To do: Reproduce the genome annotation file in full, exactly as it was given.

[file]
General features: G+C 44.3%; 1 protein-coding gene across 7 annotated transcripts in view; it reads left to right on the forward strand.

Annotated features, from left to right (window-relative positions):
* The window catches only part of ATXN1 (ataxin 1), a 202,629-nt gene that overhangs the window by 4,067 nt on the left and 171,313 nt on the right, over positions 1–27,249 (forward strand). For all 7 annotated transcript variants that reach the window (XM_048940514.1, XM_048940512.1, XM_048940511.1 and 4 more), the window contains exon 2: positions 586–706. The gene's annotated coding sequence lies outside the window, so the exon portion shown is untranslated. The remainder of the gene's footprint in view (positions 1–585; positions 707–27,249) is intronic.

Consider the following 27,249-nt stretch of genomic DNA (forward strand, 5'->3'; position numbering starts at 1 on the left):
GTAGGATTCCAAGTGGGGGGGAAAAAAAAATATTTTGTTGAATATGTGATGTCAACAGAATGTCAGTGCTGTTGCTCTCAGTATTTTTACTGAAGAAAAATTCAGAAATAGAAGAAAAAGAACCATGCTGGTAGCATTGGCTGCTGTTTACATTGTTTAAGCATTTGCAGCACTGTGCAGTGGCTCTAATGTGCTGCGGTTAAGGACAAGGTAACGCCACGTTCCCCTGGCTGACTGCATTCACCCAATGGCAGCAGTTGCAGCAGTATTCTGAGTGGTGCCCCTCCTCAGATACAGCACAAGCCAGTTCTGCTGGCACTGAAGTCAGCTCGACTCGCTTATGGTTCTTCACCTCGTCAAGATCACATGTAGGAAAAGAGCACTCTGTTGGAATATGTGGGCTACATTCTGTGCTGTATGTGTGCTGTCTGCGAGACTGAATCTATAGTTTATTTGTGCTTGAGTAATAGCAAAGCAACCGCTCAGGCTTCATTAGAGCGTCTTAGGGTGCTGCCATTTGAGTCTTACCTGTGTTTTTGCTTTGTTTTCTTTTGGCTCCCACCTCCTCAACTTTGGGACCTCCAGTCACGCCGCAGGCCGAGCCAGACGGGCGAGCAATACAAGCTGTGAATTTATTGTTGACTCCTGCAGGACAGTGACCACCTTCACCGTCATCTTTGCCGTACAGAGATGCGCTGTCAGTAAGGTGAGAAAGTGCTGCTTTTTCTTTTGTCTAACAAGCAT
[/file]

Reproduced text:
General features: G+C 44.3%; 1 protein-coding gene across 7 annotated transcripts in view; it reads left to right on the forward strand.

Annotated features, from left to right (window-relative positions):
* The window catches only part of ATXN1 (ataxin 1), a 202,629-nt gene that overhangs the window by 4,067 nt on the left and 171,313 nt on the right, over positions 1–27,249 (forward strand). For all 7 annotated transcript variants that reach the window (XM_048940514.1, XM_048940512.1, XM_048940511.1 and 4 more), the window contains exon 2: positions 586–706. The gene's annotated coding sequence lies outside the window, so the exon portion shown is untranslated. The remainder of the gene's footprint in view (positions 1–585; positions 707–27,249) is intronic.

Consider the following 27,249-nt stretch of genomic DNA (forward strand, 5'->3'; position numbering starts at 1 on the left):
GTAGGATTCCAAGTGGGGGGGAAAAAAAAATATTTTGTTGAATATGTGATGTCAACAGAATGTCAGTGCTGTTGCTCTCAGTATTTTTACTGAAGAAAAATTCAGAAATAGAAGAAAAAGAACCATGCTGGTAGCATTGGCTGCTGTTTACATTGTTTAAGCATTTGCAGCACTGTGCAGTGGCTCTAATGTGCTGCGGTTAAGGACAAGGTAACGCCACGTTCCCCTGGCTGACTGCATTCACCCAATGGCAGCAGTTGCAGCAGTATTCTGAGTGGTGCCCCTCCTCAGATACAGCACAAGCCAGTTCTGCTGGCACTGAAGTCAGCTCGACTCGCTTATGGTTCTTCACCTCGTCAAGATCACATGTAGGAAAAGAGCACTCTGTTGGAATATGTGGGCTACATTCTGTGCTGTATGTGTGCTGTCTGCGAGACTGAATCTATAGTTTATTTGTGCTTGAGTAATAGCAAAGCAACCGCTCAGGCTTCATTAGAGCGTCTTAGGGTGCTGCCATTTGAGTCTTACCTGTGTTTTTGCTTTGTTTTCTTTTGGCTCCCACCTCCTCAACTTTGGGACCTCCAGTCACGCCGCAGGCCGAGCCAGACGGGCGAGCAATACAAGCTGTGAATTTATTGTTGACTCCTGCAGGACAGTGACCACCTTCACCGTCATCTTTGCCGTACAGAGATGCGCTGTCAGTAAGGTGAGAAAGTGCTGCTTTTTCTTTTGTCTAACAAGCAT